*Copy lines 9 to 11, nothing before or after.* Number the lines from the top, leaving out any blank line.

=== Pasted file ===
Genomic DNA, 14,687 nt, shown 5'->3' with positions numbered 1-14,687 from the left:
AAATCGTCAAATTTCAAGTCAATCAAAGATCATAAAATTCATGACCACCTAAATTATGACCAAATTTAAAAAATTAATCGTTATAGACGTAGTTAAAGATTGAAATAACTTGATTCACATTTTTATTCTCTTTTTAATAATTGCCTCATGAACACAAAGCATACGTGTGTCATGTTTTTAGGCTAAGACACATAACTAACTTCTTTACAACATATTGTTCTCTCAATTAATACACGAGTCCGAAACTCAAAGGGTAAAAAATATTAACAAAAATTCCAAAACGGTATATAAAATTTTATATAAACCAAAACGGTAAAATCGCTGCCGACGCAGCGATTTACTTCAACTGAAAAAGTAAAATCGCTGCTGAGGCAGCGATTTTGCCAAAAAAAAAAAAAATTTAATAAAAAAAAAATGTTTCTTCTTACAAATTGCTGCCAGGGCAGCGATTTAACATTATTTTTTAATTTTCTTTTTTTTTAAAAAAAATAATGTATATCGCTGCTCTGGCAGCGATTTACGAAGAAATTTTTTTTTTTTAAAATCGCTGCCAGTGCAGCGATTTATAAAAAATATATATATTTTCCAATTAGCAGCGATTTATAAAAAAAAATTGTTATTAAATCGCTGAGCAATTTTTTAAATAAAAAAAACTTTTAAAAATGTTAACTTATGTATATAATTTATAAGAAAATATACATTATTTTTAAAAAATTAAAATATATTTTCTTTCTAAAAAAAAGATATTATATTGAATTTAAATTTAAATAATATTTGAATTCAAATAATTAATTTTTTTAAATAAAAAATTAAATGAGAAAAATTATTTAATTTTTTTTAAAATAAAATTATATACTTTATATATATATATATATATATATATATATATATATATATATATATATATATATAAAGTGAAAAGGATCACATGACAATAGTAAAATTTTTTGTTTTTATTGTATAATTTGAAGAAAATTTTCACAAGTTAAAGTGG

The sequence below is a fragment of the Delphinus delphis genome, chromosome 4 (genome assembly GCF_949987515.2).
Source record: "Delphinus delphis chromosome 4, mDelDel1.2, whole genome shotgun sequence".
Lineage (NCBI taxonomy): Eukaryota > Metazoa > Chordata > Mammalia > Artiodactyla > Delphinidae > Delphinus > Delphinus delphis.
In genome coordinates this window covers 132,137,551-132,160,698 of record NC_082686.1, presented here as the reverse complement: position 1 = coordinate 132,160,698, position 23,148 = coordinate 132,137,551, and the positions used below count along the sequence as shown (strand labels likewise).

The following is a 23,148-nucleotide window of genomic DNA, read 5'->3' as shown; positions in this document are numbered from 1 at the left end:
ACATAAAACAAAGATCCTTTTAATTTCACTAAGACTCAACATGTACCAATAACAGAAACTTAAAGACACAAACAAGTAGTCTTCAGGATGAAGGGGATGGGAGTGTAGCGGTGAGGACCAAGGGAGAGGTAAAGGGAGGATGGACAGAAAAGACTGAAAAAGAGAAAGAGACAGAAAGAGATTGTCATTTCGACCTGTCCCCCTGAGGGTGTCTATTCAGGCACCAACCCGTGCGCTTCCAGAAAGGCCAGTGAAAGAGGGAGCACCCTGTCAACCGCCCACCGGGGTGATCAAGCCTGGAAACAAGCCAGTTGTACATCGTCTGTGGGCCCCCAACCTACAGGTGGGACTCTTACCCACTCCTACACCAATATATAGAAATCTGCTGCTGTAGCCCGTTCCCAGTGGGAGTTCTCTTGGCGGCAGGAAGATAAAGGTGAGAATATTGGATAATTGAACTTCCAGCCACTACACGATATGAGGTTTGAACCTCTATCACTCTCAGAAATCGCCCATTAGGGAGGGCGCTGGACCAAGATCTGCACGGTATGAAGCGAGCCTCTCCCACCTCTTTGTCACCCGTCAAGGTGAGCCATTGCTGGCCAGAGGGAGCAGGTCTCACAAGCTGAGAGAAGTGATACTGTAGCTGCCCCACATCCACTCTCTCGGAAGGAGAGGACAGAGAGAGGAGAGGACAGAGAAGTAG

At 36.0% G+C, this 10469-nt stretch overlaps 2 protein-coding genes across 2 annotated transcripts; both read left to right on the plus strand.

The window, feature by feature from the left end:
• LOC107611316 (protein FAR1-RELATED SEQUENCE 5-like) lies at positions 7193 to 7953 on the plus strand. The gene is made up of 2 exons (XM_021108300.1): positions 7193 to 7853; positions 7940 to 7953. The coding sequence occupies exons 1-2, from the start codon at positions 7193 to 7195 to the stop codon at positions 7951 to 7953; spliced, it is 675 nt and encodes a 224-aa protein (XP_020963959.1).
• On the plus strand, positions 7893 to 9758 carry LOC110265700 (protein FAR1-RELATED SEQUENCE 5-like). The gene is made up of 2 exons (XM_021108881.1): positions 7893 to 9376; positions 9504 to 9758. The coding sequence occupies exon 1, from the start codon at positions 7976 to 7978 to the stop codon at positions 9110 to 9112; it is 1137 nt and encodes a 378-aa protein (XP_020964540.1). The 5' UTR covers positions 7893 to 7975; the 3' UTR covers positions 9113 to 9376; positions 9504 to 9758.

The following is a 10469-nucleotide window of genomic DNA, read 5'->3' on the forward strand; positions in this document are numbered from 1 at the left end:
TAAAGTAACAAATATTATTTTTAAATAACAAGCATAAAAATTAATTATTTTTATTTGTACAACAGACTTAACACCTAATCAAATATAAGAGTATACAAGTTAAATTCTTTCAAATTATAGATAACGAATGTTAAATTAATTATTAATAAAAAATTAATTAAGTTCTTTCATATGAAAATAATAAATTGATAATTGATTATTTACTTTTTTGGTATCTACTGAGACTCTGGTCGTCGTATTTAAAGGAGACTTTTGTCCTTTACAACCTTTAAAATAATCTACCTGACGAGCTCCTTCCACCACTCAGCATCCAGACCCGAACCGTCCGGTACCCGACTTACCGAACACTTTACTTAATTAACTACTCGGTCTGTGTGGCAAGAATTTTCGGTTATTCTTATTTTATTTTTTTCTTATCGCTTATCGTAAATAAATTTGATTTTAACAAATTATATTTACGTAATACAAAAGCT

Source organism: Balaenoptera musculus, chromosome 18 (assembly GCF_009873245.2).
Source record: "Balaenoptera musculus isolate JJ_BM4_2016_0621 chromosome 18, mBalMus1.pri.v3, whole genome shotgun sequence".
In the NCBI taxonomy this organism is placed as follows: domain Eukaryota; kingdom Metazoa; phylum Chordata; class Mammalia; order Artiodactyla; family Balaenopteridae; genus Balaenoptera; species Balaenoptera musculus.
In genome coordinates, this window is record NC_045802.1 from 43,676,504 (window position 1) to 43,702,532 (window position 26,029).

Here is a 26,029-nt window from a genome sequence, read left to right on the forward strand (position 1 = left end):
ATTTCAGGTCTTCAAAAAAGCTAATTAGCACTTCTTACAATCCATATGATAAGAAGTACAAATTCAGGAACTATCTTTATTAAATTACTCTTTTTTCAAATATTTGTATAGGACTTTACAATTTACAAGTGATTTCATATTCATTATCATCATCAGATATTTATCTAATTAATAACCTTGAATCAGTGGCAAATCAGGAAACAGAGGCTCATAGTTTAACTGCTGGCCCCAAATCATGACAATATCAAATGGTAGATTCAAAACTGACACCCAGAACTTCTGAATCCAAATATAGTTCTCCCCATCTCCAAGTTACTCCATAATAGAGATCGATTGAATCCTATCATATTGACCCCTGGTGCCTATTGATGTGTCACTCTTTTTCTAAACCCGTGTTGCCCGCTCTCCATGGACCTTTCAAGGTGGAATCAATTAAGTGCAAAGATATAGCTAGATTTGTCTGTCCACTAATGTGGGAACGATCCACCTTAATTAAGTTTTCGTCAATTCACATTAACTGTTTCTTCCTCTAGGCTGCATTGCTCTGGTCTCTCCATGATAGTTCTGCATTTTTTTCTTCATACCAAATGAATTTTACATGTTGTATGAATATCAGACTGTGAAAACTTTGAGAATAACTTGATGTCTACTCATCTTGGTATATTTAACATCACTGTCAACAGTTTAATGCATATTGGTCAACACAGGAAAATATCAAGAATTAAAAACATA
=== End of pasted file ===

At 36.0% G+C, this 10469-nt stretch overlaps 2 protein-coding genes across 2 annotated transcripts; both read left to right on the plus strand.

The window, feature by feature from the left end:
• LOC107611316 (protein FAR1-RELATED SEQUENCE 5-like) lies at positions 7193 to 7953 on the plus strand. The gene is made up of 2 exons (XM_021108300.1): positions 7193 to 7853; positions 7940 to 7953. The coding sequence occupies exons 1-2, from the start codon at positions 7193 to 7195 to the stop codon at positions 7951 to 7953; spliced, it is 675 nt and encodes a 224-aa protein (XP_020963959.1).